Almost ten items made up the To Share section of the menu and for me were the most intriguing and reasons I want to go back. I am dying to try the Uni Toast with Shaved Pine Mushroom as well as the Sonoma Duck Confit with Cracklin' Waffles. Instead we opted with only a Beets and Avocado salad, made with red quinoa, Fuyu persimmons, and pistachios to accompany our Rotisserie selection, Beef and Bones, prime rib eye saddled up next to a horizontally-severed marrow bone, Yorkshire pudding, and horseradish. I suppose my only complaint about the prime rib is that instead of one, large thick slice of rare meat, two thinner slices were served. Good prime rib is good prime rib and we all wanted to order this more for the marrow which was crusted with bread crumbs. It was all very good, but hardly memorable considering everything else the restaurant has to offer. Other rotisserie meats for potential future visits include Sonoma BBQ lamb ribs, Petaluma chicken, and a stuffed porchetta.
Sadly, no Fixins were ordered on this trip and again, the Fixins and To Share menu options are what will bring me back; Arbuckle grits draped with lardo, Hudson Valley broccoli with pine nuts, capers, raisins and Vella dry jack, Mac & Local Cheeses, and David Little's potatoes...
While I stepped away to take a phone call, my friends ordered dessert. I was only surprised because I was more than full at this point and would have been quite content to call it a night but was more than pleased after taking a few bites of what they ordered; a classic slab of apple pie à la mode and a panna cotta, dressed with Balsamic vinegar and served with cookies. The apple pie is about as great as it comes. The apples were crunchy and perfectly spiced but it was the crust that shines. Too often I am left disappointed by a pie due to a soft or soggy crust and this does not disappoint. The panna cotta is another nice surprise but more for the cookies for me, although the panna cotta was perfectly prepared and made that much more interesting with the vinegar. The cookie we all loved with pig-shaped with a bacon flavor to it. I also greatly enjoyed the gingerbread as we had been sent a complimentary glass of Aloroso Sherry which made for a great combination and a lovely way to end the meal.
That this restaurant is a mere block away from my new job could be my downfall. As part of the revitalization of downtown Napa, it faces the riverfront and outside chairs show that once the warmer summer evenings arrive, outside service will obviously increase the number of people which can be served and will make this a destination for those looking to expand beyond the standard Napa standard of Cal-French or Cal-Mediterranean fusion cuisine. While the name of the restaurant implies that meat and wine is the draw (and I regret that I completely forgot to take a note on the glass of wine which I ordered), it is the Southern cuisine-inspired sides which will tantalize and ultimately please.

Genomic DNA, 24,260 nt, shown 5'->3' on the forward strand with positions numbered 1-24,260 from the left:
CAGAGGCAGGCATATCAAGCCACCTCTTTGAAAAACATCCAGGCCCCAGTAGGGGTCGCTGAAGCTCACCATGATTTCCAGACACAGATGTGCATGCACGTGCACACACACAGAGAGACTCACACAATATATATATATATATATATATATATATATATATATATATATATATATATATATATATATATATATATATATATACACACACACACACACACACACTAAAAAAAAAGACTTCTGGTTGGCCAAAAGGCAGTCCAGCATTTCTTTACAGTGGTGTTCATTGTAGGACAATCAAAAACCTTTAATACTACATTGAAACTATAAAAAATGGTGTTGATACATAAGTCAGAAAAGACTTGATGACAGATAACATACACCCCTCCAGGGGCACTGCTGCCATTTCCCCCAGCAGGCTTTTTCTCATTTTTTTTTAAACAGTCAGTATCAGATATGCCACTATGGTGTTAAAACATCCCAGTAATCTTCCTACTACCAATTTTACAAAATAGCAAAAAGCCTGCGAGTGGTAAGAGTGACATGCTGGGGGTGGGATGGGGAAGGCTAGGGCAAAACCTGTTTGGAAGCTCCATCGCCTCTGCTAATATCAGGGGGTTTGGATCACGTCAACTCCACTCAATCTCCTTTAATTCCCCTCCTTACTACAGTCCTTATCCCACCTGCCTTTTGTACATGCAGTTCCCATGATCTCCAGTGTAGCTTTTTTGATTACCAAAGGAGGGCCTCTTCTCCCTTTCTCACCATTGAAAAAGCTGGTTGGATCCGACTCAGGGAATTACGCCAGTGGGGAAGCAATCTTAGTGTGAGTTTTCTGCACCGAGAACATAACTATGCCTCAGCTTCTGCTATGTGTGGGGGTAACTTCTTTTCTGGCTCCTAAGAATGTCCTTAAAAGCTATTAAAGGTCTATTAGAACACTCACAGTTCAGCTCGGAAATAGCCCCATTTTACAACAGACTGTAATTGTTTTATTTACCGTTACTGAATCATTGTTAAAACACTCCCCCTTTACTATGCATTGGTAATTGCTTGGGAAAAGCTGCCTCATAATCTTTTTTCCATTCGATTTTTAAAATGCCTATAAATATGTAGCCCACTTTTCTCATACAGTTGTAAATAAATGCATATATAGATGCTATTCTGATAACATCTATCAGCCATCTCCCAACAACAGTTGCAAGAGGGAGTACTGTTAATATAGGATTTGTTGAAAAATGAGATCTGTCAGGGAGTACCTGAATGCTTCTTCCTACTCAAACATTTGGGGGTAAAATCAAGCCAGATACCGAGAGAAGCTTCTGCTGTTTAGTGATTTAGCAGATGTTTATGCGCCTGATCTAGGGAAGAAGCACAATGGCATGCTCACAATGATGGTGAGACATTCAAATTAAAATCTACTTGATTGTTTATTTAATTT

Pics on the Blog: http://feast-blog.com/rotisserie-and-...
610 First Street, Napa, CA 94559
Tyler Florence Shop
59 Throckmorton Ave, Mill Valley, CA
Thanks for the great report! Like you, I have been a bit surprise by the lack of mention of R&W on the board, but maybe this will set off the radar for some.
I ate at R&W around the same time as you in a party of four. We odered the Cheese puffs (wonderful), enjoyed the corn sticks and the sides.
We were disappointed with the Prime Rib as it was difficult to share for four. Good flavor but not a generous portion.
The Porchetta was good - about the same as Roli Roti's. That was easier to share amongst the four of us. The sides were good - mac and cheese, and the broccoli with pine nuts, raisins and cheese.
We shared trhe pie of the day - apple - and thought that it was very good - particulary the crust. Someone knew what they were doing with that.
What made the evening somewhat offputting is that the table for four was tiny. The entrees come on very large plates which are designed for sharing but two or three of those along with personal side plates along with a couple of side dishes just don't fit on the table.
Good meal, though awkward juggling all of the plates.
, Hayward, CA
re: Bob Copeland
I sent some good friends last evening who loved the food (meat platter, gougères, salad) but complained that the music was far too loud. I was informed that not only could they not hold a conversation, but they could barely hear the waiters.
They did ask the music turned down and while it was decreased a bit, apparently not enough to be able to have a conversation.